The continuing emerging-market sell-off and some disappointing US economic data undermined confidence in developed markets this week. In January, the American manufacturing sector suffered the biggest drop in activity since the global financial crisis, while new orders slid dramatically.
Japan's Nikkei is the year's worst-performing major stock market so far, having lost 14%, while the main European indices and America's S&P 500 are down 7% and 6% respectively.
Bond investors will feel more cheerful, however the yield on the ten-year US Treasury bond slipped to a three-month low of 2.6%, reflecting rising prices, as nervous investors abandoned stocks for traditional safe havens.
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What the commentators said
But the real worry for now is that contrary to popular belief the US economy won't reach escape velocity' and start a sustainable recovery this year. In short, "hopes for economic growth and the profit growth that come with it got too high".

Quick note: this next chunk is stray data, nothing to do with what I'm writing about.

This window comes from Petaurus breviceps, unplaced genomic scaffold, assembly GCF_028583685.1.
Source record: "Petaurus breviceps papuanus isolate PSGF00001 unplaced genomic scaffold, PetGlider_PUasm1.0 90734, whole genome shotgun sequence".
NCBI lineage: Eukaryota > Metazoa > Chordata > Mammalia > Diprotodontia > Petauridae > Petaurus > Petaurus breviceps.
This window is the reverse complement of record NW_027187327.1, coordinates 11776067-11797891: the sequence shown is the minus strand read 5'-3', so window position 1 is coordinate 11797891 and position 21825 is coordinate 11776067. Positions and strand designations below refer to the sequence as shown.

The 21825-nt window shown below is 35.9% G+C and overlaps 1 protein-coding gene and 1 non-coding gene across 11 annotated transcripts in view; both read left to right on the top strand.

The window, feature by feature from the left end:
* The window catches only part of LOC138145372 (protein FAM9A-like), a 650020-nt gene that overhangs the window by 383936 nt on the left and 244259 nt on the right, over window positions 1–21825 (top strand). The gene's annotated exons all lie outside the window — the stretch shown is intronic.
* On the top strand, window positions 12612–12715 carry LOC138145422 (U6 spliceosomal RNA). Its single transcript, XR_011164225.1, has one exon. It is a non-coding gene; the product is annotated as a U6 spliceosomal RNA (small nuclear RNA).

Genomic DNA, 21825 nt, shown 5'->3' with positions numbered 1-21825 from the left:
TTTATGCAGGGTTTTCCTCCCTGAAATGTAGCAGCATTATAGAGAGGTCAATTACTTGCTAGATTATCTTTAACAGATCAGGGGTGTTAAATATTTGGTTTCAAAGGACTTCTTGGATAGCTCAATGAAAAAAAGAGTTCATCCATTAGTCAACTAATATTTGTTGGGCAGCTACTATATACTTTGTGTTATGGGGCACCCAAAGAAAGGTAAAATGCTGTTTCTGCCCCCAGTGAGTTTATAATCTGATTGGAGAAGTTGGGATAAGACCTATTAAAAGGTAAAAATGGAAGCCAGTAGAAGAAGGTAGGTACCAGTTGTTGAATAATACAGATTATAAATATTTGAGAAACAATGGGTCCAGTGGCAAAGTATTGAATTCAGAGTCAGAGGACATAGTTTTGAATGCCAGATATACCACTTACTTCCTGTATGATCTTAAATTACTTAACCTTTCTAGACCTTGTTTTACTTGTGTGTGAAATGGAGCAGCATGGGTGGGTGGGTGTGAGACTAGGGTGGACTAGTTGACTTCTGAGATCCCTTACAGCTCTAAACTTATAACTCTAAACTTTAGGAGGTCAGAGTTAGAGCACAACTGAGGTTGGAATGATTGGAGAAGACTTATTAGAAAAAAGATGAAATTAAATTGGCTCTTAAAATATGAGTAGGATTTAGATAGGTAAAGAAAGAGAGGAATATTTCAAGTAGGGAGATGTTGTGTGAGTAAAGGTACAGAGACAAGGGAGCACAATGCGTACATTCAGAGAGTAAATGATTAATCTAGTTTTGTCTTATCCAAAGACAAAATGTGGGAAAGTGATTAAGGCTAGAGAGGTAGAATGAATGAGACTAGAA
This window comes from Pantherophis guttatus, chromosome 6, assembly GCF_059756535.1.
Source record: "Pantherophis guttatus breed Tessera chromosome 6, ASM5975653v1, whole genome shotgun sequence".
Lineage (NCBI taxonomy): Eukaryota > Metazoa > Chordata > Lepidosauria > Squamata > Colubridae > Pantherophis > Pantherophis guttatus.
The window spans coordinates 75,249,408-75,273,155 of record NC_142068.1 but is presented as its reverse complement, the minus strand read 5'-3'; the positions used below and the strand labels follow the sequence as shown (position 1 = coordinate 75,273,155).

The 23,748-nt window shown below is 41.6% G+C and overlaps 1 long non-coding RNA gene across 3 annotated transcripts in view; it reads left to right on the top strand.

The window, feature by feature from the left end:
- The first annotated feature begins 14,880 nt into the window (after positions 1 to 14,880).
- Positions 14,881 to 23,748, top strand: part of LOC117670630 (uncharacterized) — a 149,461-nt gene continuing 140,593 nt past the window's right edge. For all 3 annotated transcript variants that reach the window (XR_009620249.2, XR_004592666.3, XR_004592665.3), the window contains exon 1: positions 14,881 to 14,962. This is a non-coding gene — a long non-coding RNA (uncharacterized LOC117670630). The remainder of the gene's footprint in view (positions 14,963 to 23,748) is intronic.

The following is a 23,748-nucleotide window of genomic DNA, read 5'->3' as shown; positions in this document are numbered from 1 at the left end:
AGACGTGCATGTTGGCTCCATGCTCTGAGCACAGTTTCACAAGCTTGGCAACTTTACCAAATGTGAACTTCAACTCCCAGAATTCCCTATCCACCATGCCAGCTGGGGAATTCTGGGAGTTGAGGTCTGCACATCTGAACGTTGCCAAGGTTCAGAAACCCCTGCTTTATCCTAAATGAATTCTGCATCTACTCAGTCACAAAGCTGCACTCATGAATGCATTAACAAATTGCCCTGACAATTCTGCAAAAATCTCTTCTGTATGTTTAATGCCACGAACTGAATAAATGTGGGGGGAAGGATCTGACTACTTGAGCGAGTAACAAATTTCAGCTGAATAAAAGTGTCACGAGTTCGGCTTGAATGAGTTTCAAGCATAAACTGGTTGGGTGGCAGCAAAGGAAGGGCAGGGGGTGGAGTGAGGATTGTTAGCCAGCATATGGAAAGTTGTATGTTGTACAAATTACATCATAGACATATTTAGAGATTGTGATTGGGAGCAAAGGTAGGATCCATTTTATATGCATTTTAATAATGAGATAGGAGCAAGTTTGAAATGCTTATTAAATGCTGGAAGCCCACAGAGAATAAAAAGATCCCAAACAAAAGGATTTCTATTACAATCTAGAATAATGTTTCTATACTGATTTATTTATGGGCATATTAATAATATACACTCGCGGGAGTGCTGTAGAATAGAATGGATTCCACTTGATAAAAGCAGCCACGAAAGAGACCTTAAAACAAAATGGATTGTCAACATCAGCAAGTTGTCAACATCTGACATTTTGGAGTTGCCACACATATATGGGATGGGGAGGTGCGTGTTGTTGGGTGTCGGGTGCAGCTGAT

That's for sure, said Michael Mackenzie in the Financial Times. Earnings growth over the past two years has been pedestrian, even as the S&P has gained 54%, including reinvested dividends. Sales growth still hasn't really taken off. Results for the fourth quarter of 2013 are pointing to a rise of 0.8%, down from 3% in the third quarter. And profit margins are already historically high. Investors may finally be starting to realise they've bid stocks up too high.
All the same, fears of a renewed slump in US growth look overblown, reckoned Capital Economics. The second half of 2013 was "very strong, and there's no obvious reason why the recovery should suddenly collapse". The unusually severe weather is more than likely the key reason for the data disappointments.
This could continue to affect the data for a while so today's jobless figures may be subdued. But with a stronger Europe offsetting slower emerging markets, and government spending squabbles in the US having less impact this year, America looks in solid shape. It should manage to expand by 2.5% this year.
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